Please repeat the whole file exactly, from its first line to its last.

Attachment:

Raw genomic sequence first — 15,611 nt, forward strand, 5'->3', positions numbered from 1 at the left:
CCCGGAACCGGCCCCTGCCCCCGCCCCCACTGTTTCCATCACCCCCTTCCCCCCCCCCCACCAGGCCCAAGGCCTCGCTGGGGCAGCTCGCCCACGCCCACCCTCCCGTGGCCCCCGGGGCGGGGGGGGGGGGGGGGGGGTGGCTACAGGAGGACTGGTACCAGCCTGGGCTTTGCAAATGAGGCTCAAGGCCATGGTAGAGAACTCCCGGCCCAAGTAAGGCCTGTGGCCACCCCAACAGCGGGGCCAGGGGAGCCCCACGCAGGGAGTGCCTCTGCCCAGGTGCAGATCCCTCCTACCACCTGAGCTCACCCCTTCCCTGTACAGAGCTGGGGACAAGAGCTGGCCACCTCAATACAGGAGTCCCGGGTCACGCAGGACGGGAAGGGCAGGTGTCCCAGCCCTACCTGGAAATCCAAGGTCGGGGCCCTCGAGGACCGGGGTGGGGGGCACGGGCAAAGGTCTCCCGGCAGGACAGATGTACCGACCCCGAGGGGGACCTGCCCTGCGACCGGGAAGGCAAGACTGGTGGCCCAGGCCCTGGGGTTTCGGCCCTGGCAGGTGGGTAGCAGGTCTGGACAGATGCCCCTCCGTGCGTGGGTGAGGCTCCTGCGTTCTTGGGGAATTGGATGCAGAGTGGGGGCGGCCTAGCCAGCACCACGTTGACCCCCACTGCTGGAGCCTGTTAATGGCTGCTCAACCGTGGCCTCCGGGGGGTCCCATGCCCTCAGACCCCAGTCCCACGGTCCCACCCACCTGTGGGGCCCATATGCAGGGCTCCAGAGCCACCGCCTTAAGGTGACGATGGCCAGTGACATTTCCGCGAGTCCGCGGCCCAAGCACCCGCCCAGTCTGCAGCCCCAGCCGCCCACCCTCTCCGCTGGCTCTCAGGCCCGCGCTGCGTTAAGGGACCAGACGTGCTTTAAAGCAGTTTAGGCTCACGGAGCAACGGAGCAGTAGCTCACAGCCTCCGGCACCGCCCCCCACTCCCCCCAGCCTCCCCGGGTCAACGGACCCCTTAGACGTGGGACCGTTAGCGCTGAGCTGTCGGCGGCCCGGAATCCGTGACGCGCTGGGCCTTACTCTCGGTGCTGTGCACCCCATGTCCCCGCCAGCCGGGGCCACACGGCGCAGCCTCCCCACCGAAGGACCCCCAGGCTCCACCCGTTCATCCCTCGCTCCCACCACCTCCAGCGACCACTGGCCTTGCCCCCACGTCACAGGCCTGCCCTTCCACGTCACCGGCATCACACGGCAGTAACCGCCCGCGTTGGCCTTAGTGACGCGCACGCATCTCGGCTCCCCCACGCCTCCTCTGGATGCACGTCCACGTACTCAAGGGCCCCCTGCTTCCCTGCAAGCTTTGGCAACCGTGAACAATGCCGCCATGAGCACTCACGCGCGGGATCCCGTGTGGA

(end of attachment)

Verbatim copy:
Raw genomic sequence first — 15,611 nt, forward strand, 5'->3', positions numbered from 1 at the left:
CCCGGAACCGGCCCCTGCCCCCGCCCCCACTGTTTCCATCACCCCCTTCCCCCCCCCCCACCAGGCCCAAGGCCTCGCTGGGGCAGCTCGCCCACGCCCACCCTCCCGTGGCCCCCGGGGCGGGGGGGGGGGGGGGGGGGTGGCTACAGGAGGACTGGTACCAGCCTGGGCTTTGCAAATGAGGCTCAAGGCCATGGTAGAGAACTCCCGGCCCAAGTAAGGCCTGTGGCCACCCCAACAGCGGGGCCAGGGGAGCCCCACGCAGGGAGTGCCTCTGCCCAGGTGCAGATCCCTCCTACCACCTGAGCTCACCCCTTCCCTGTACAGAGCTGGGGACAAGAGCTGGCCACCTCAATACAGGAGTCCCGGGTCACGCAGGACGGGAAGGGCAGGTGTCCCAGCCCTACCTGGAAATCCAAGGTCGGGGCCCTCGAGGACCGGGGTGGGGGGCACGGGCAAAGGTCTCCCGGCAGGACAGATGTACCGACCCCGAGGGGGACCTGCCCTGCGACCGGGAAGGCAAGACTGGTGGCCCAGGCCCTGGGGTTTCGGCCCTGGCAGGTGGGTAGCAGGTCTGGACAGATGCCCCTCCGTGCGTGGGTGAGGCTCCTGCGTTCTTGGGGAATTGGATGCAGAGTGGGGGCGGCCTAGCCAGCACCACGTTGACCCCCACTGCTGGAGCCTGTTAATGGCTGCTCAACCGTGGCCTCCGGGGGGTCCCATGCCCTCAGACCCCAGTCCCACGGTCCCACCCACCTGTGGGGCCCATATGCAGGGCTCCAGAGCCACCGCCTTAAGGTGACGATGGCCAGTGACATTTCCGCGAGTCCGCGGCCCAAGCACCCGCCCAGTCTGCAGCCCCAGCCGCCCACCCTCTCCGCTGGCTCTCAGGCCCGCGCTGCGTTAAGGGACCAGACGTGCTTTAAAGCAGTTTAGGCTCACGGAGCAACGGAGCAGTAGCTCACAGCCTCCGGCACCGCCCCCCACTCCCCCCAGCCTCCCCGGGTCAACGGACCCCTTAGACGTGGGACCGTTAGCGCTGAGCTGTCGGCGGCCCGGAATCCGTGACGCGCTGGGCCTTACTCTCGGTGCTGTGCACCCCATGTCCCCGCCAGCCGGGGCCACACGGCGCAGCCTCCCCACCGAAGGACCCCCAGGCTCCACCCGTTCATCCCTCGCTCCCACCACCTCCAGCGACCACTGGCCTTGCCCCCACGTCACAGGCCTGCCCTTCCACGTCACCGGCATCACACGGCAGTAACCGCCCGCGTTGGCCTTAGTGACGCGCACGCATCTCGGCTCCCCCACGCCTCCTCTGGATGCACGTCCACGTACTCAAGGGCCCCCTGCTTCCCTGCAAGCTTTGGCAACCGTGAACAATGCCGCCATGAGCACTCACGCGCGGGATCCCGTGTGGA